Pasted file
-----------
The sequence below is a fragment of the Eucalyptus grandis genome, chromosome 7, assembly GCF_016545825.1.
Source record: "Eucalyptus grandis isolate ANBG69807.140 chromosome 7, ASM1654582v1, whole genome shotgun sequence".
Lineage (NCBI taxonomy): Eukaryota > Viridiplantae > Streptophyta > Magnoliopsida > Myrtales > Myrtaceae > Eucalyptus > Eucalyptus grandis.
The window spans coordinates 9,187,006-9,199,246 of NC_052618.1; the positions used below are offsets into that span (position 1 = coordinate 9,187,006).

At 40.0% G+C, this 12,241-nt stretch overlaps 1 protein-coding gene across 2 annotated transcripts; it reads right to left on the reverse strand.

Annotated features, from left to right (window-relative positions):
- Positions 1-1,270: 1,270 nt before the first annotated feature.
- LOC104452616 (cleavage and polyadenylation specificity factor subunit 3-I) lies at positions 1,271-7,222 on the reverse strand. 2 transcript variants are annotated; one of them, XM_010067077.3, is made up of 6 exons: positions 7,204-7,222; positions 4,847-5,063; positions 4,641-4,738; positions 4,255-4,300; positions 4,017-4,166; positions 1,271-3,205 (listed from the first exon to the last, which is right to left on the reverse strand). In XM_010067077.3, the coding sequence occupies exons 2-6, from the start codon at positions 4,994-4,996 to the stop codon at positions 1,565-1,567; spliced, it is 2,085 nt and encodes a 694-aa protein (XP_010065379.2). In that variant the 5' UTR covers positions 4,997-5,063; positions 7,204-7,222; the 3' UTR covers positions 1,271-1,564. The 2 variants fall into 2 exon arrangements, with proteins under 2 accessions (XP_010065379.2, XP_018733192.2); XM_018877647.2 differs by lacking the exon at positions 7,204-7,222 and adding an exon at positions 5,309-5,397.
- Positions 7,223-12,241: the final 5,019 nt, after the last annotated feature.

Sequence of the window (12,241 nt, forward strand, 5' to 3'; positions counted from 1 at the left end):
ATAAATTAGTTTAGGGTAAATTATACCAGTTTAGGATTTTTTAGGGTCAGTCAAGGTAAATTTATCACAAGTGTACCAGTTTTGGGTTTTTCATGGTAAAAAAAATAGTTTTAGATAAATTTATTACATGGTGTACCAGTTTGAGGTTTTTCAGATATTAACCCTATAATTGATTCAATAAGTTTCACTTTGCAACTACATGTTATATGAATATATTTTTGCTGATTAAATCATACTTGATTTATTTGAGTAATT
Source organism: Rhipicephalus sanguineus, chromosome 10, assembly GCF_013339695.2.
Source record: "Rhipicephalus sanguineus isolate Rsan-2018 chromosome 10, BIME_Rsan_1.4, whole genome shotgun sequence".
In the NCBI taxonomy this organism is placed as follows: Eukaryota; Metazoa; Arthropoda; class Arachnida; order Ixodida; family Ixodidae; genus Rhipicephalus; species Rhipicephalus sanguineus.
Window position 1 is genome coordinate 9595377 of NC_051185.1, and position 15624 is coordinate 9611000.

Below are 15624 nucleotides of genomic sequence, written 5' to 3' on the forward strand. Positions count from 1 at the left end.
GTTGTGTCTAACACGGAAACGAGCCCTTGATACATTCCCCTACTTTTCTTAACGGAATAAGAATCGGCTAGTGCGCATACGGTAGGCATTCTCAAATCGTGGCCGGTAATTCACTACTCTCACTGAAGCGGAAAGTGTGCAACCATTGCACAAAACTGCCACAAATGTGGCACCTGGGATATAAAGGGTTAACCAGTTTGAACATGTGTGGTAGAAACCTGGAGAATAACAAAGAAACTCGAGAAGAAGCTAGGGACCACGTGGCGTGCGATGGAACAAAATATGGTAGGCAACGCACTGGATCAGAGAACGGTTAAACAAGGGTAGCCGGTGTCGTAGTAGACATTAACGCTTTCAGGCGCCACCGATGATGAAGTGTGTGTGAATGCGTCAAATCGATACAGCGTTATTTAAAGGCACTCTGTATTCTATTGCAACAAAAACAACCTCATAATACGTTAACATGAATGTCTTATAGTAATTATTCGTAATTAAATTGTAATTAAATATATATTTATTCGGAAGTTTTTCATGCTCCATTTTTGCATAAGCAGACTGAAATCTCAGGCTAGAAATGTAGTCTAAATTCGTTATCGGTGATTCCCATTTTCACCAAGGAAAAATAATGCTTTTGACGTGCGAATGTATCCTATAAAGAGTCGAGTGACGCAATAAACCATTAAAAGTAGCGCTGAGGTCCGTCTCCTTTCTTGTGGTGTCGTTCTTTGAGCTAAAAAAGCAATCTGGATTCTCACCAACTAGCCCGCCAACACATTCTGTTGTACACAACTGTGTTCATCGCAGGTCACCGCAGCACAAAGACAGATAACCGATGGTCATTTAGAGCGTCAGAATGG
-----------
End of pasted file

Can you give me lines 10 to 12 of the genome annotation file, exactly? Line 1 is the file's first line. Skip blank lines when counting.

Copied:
Sequence of the window (12,241 nt, forward strand, 5' to 3'; positions counted from 1 at the left end):
ATAAATTAGTTTAGGGTAAATTATACCAGTTTAGGATTTTTTAGGGTCAGTCAAGGTAAATTTATCACAAGTGTACCAGTTTTGGGTTTTTCATGGTAAAAAAAATAGTTTTAGATAAATTTATTACATGGTGTACCAGTTTGAGGTTTTTCAGATATTAACCCTATAATTGATTCAATAAGTTTCACTTTGCAACTACATGTTATATGAATATATTTTTGCTGATTAAATCATACTTGATTTATTTGAGTAATT
Source organism: Rhipicephalus sanguineus, chromosome 10, assembly GCF_013339695.2.